Serious or Unserious, the "How I Love Being a Woman" TikTok Trend Highlights the Realities of Womanhood

Women are celebrating the joys and highlighting the struggles of womanhood in the "How I love being a woman" TikTok trend. Here's how it started.

Bianca Piazza - Author

Jan. 5 2023, Updated 6:05 p.m. ET

'Anne With An E'
Source: Netflix

'Anne With An E'

Whether we're talking about catcalling, hot girl walks, enduring mansplaining and insensitive PMS jokes, the universal affinity for winged eyeliner, getting ready for a night out as a clan, the gender wage gap, or the wondrous built-in sense of community, womanhood comes with a slew of pluses and minuses. And what better place to highlight the various elements of femininity and womanhood than TikTok?

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An audio featuring a female voice enthusiastically uttering the words "How I love being a woman!" layered over a somber tune has made its rounds on the clock app. Thousands of ladies across TikTok have paired the viral audio with personal videos detailing their blissful, melancholy, relatable, and unique experiences as women. While some are heartfelt, others are hilariously tongue-in-cheek. But first, let's delve into the origins of the aforementioned audio.

Source: Getty Images
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The "How I love being a woman!" audio spawned from a historical fiction series.

The original audio — which has been used more than 71,000 times — was created by TikTok user @starlingblue. It combines a scene from Netflix's Anne With an E — which is based on L. M. Montgomery's Anne of Green Gables book series — with Hozier's song "Would That I" from his 2019 album "Wasteland, Baby!"

Said TikTok user created the audio to highlight her favorite female characters in film. Now, women are putting their own spin on the audio.

In a video that has been played more than 920,000 times, TikTok user Annie Silkaitis used the audio to show off her nightstand sprinkled with "girly" things. From a floral planner to a Chamberlain Coffee mason jar to Drunk Elephant skincare, Annie seems to fill her life with little treats that spark a sense of feminine joy.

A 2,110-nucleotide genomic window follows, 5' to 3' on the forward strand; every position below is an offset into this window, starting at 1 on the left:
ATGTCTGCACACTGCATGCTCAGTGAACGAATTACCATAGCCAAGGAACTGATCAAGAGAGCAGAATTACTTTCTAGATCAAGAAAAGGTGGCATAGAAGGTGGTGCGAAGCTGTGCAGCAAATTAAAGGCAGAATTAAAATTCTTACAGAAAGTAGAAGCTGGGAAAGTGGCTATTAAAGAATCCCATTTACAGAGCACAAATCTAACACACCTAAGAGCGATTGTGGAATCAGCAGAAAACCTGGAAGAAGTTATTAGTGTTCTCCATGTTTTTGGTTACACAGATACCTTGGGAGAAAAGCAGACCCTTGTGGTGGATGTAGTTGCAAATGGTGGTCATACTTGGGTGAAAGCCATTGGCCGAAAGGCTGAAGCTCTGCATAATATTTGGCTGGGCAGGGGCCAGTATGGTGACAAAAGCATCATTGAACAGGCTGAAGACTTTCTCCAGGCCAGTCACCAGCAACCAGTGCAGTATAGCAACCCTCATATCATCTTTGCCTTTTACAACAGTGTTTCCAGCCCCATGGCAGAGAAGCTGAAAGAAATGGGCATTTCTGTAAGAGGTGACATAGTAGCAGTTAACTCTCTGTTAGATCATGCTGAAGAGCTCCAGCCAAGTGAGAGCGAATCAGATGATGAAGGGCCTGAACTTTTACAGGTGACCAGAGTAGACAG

While some saw the TikTok as an advertisement for consumerism, others were delighted by Annie's array of trinkets and self-care items. Let women enjoy things!

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Other TikTok videos, like the one created by @brennalina, take a darker, more satirical approach. Played more than 28 million times, her video puts a microscope on the inherent dangers of womanhood. "Ever since a girl on TikTok said she leaves her hair and fingerprints in all her Ubers, I leave hair and fingerprints in all my Ubers," she captioned the video. We have chills.

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Though stranger danger applies to everyone, potential threats are perhaps amplified when you boast a feminine appearance. Clutching a set of keys shouldn't be an instinct, but it very much is.

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And when it comes to pure comedy, well, Wessli-Ann Singleton's creation takes the cake. "When you can actually drive like (poop emoji) because it's expected," the caption reads.

In her pink sherpa jacket, with a smile on her face, the creator is pictured zooming down the highway. Though we don't condone TikToking and driving, we have to hand it to Wessli-Ann for giving us a genuine chuckle. Boo to gender stereotyping, slay to poking fun at gender stereotyping.

All in all, can we get a round of applause for women?

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